In the heart of the Mnweni Cutback lies this awesome pass which has one of the most rewarding ascents of any Drakensberg pass. It has a very steep gradient but is relatively short compared to some of the other huge passes in the area. This pass has got the best view of the impressive Mnweni Pinnacles and the overall view of the rest of the Mnweni Cutback gets better and better as you climb higher.

* * * *  (6/10)
Difficulty of the pass is rated from 1-10 (10 being very difficult, only to be attempted by the fit and experienced). A subjective quality rating is indicated by the number of stars (1 being low, 5 being the highest). Factors such as scenic beauty and overall experience come into play here, which may differ from person to person.

A full day (22 km) will be required to get to the base of Mnweni Pass from the Mnweni Cultural Centre. Follow the path all the way up the Mnweni valley and this path eventually turns up Mnweni Pass itself.

The distance from the point where the path leaves the river to the top of Mnweni Pass is 1.5 km with an altitude gain of 900m.

The Mnweni valley path stays on the left-hand (eastern) banks of the river after passing the Rwanqua valley. At one point, the path suddenly turns left and zigzags up a steep slope into the Mnweni Pass itself. The path is very well defined as it is often used as a dagga-smuggling route between Lesotho and South Africa. The path stays high above the river on the left-hand (north) side close up to the cliffs. It zigzags higher and higher up these really steep inclines until finally contouring out to the right into the throat of Mnweni Pass. The path is very eroded from here on and many alternatives are possible. Just pick any path and follow it up to the top of the right-hand fork of the pass. This will eventually bring you to the top of the pass at 3000m.

Finding the pass from the escarpment:
On the western end of the plains that give rise to the Orange River, you can get a good view of the Mnweni Pinnacles through a large saddle between two escarpment hills. This saddle is the top of Mnweni Pass and is marked with a large cairn and a clear path.

Overnight Spots:
There is a very good campsite at fork of the Rwanqua and Mnweni rivers about 4 km before the base of Mnweni Pass. On the escarpment, the closest cave is Ledger’s cave, 20m below the escarpment edge about 1 km north of the top of Mnweni Pass. This is one of the most spectacular Drakensberg caves to sleep in and fits about 8 people. Good camping spaces are also really easy to find on the escarpment.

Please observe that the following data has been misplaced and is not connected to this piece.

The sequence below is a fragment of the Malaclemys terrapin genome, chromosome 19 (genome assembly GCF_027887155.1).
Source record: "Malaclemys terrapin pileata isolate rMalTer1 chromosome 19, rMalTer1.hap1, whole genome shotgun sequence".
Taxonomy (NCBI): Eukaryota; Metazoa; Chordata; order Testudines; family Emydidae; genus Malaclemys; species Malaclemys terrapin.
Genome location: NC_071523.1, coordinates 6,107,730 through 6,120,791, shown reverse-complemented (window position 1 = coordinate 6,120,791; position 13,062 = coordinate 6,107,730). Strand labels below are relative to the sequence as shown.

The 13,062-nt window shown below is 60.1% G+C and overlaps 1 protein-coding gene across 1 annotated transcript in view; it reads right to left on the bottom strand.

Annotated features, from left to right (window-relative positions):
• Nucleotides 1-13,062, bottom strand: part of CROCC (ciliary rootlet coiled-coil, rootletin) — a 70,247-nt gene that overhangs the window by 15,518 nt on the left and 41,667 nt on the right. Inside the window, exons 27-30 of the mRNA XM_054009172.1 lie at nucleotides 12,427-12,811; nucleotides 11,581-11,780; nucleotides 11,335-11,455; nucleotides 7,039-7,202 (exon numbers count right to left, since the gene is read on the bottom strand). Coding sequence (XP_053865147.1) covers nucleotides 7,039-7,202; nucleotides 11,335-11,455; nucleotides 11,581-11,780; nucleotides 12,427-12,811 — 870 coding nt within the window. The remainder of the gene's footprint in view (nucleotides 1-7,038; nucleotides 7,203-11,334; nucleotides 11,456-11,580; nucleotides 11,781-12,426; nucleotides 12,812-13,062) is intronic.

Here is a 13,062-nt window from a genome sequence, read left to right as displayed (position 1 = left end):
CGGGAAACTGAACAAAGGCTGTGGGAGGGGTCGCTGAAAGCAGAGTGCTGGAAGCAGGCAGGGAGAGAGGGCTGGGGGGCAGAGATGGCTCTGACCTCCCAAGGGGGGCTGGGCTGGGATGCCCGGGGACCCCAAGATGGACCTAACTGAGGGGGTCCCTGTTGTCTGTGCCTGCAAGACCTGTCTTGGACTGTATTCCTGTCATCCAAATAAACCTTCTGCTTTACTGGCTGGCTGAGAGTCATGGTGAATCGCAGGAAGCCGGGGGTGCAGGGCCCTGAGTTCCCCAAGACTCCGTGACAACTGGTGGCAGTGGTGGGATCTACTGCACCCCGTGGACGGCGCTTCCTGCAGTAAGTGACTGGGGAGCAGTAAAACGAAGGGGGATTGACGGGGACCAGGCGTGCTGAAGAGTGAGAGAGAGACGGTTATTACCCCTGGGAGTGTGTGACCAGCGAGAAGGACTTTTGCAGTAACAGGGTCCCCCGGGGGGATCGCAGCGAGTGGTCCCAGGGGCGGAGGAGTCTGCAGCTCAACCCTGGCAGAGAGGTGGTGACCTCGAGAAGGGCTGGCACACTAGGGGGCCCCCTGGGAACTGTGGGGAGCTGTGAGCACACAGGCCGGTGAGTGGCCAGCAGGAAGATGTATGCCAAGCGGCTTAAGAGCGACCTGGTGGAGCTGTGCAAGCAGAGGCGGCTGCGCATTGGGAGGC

The last water is just before the base of Mnweni Pass when the path descends to the huge Mnweni River. The Orange River on the escarpment, about 200m from the top of Mnweni Pass, is the next reliable water source.


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tonymarshall's Avatar
tonymarshall replied to: #63392 15 Apr 2015 14:28
Looking back along the grass slope traverse.

Looking down the grass slope zig zags

A view back up the long zig zag section.

The group taking a break on the pass, fltr tonymarshall, Grandeur, Sabine, Hermann and Getapix.

Negotiating the lower section of Mnweni Pass, another transition zone between grass slope and flatter, bushier terrain.

The view down to Chichi Bush Camp, a campsite area consisting of several isolated flat spots in the river bed gravel at the confluence of the Pins stream and Mnweni River.

Lower downstream the path follows the true right side of the Mnweni river for a while, with the awesome background view of the Mnweni cutback.

Just upstream of the confluence of the Rwanqa and Mnweni Rivers, the path crosses to the true left of the Mnweni River.

Further downstream, near the next river crossing just upstream of the confluence of the Mbundini and Mnweni Rivers we had lunch, before completing the walk out back to the Mnweni Cultural Centre.
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tonymarshall replied to: #63391 15 Apr 2015 14:23
In mid January an all VE member group of Sabine, Hermann, Grandeur (Steve), Getapix (Rian) and tonymarshall made a 3 day weekend trip in the Mnweni, ascending Rockeries Pass and descending Mnweni Pass.

After ascending Rockeries Pass on the first day and overnighting in Mponjwane Cave, we spent the next day exploring, photographing and relaxing, and overnighted in Ledges Cave before descending Mnweni Pass on the third day. Walking out along the spur next to the top of Mnweni Pass, the view across the Mnweni cutback is spectacular. Manxome Pass is the long straight grassy slope on the left, Pins Pass is the gully on the right, Pins Buttress is the high point to the left, with the Mnweni Pinnacles at the centre of the photo and Black and Tan Wall at the right background.

Looking down the pass from the same point, most of the pass is visible, with the top eroded boulder strewn section, middle grass traverses and zig zags, and part of the lower bushy section visible.

The top of the pass is quite obvious with numerous trails converging into the pass.

The group near the top of the pass in the eroded, boulder strewn section. Mnweni Pass is one of a handful of passes in the ‘berg that can be done the whole way with donkeys, and that no doubt has contributed to the severe erosion.

Numerous spires and towers line the sides of Mnweni Pass, creating a wonderland surrounding, and making this one of the most scenic passes.

A view down the pass to the transition from the eroded criss cross trails to the grassier traverse and zig zag section.

The group on the upper traverse with the view back up the pass.

The grassy slope traverse, with the ever present view to Manxome and Pins Passes.